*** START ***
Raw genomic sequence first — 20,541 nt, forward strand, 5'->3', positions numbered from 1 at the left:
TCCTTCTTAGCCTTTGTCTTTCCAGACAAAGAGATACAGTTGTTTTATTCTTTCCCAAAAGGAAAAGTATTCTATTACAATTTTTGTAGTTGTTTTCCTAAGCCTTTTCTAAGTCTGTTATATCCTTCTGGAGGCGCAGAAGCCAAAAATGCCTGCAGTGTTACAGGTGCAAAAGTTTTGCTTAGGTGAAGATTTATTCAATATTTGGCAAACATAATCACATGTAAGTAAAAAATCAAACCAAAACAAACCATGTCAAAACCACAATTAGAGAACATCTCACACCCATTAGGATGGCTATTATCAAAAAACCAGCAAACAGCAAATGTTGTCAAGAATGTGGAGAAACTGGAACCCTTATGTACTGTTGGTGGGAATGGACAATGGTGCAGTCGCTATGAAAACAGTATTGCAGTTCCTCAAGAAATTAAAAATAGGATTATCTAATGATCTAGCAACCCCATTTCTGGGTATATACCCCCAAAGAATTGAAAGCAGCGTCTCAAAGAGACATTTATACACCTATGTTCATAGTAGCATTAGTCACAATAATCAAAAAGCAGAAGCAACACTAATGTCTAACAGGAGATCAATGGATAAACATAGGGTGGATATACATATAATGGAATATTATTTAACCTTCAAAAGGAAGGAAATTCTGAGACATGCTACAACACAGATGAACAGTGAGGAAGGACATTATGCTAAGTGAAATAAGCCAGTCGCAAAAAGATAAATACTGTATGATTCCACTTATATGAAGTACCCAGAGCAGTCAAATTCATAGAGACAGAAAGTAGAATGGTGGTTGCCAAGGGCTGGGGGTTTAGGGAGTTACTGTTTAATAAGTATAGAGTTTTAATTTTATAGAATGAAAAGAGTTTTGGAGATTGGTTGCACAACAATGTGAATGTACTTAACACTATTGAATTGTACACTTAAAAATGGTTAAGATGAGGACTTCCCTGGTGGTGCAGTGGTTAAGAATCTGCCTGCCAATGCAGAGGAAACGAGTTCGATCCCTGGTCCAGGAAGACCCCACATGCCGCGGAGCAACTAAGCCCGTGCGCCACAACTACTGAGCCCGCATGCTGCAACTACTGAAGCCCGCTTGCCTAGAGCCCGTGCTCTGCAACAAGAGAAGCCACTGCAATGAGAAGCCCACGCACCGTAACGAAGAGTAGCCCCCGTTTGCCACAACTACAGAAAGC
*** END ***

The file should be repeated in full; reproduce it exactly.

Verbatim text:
Raw genomic sequence first — 20,541 nt, forward strand, 5'->3', positions numbered from 1 at the left:
TCCTTCTTAGCCTTTGTCTTTCCAGACAAAGAGATACAGTTGTTTTATTCTTTCCCAAAAGGAAAAGTATTCTATTACAATTTTTGTAGTTGTTTTCCTAAGCCTTTTCTAAGTCTGTTATATCCTTCTGGAGGCGCAGAAGCCAAAAATGCCTGCAGTGTTACAGGTGCAAAAGTTTTGCTTAGGTGAAGATTTATTCAATATTTGGCAAACATAATCACATGTAAGTAAAAAATCAAACCAAAACAAACCATGTCAAAACCACAATTAGAGAACATCTCACACCCATTAGGATGGCTATTATCAAAAAACCAGCAAACAGCAAATGTTGTCAAGAATGTGGAGAAACTGGAACCCTTATGTACTGTTGGTGGGAATGGACAATGGTGCAGTCGCTATGAAAACAGTATTGCAGTTCCTCAAGAAATTAAAAATAGGATTATCTAATGATCTAGCAACCCCATTTCTGGGTATATACCCCCAAAGAATTGAAAGCAGCGTCTCAAAGAGACATTTATACACCTATGTTCATAGTAGCATTAGTCACAATAATCAAAAAGCAGAAGCAACACTAATGTCTAACAGGAGATCAATGGATAAACATAGGGTGGATATACATATAATGGAATATTATTTAACCTTCAAAAGGAAGGAAATTCTGAGACATGCTACAACACAGATGAACAGTGAGGAAGGACATTATGCTAAGTGAAATAAGCCAGTCGCAAAAAGATAAATACTGTATGATTCCACTTATATGAAGTACCCAGAGCAGTCAAATTCATAGAGACAGAAAGTAGAATGGTGGTTGCCAAGGGCTGGGGGTTTAGGGAGTTACTGTTTAATAAGTATAGAGTTTTAATTTTATAGAATGAAAAGAGTTTTGGAGATTGGTTGCACAACAATGTGAATGTACTTAACACTATTGAATTGTACACTTAAAAATGGTTAAGATGAGGACTTCCCTGGTGGTGCAGTGGTTAAGAATCTGCCTGCCAATGCAGAGGAAACGAGTTCGATCCCTGGTCCAGGAAGACCCCACATGCCGCGGAGCAACTAAGCCCGTGCGCCACAACTACTGAGCCCGCATGCTGCAACTACTGAAGCCCGCTTGCCTAGAGCCCGTGCTCTGCAACAAGAGAAGCCACTGCAATGAGAAGCCCACGCACCGTAACGAAGAGTAGCCCCCGTTTGCCACAACTACAGAAAGC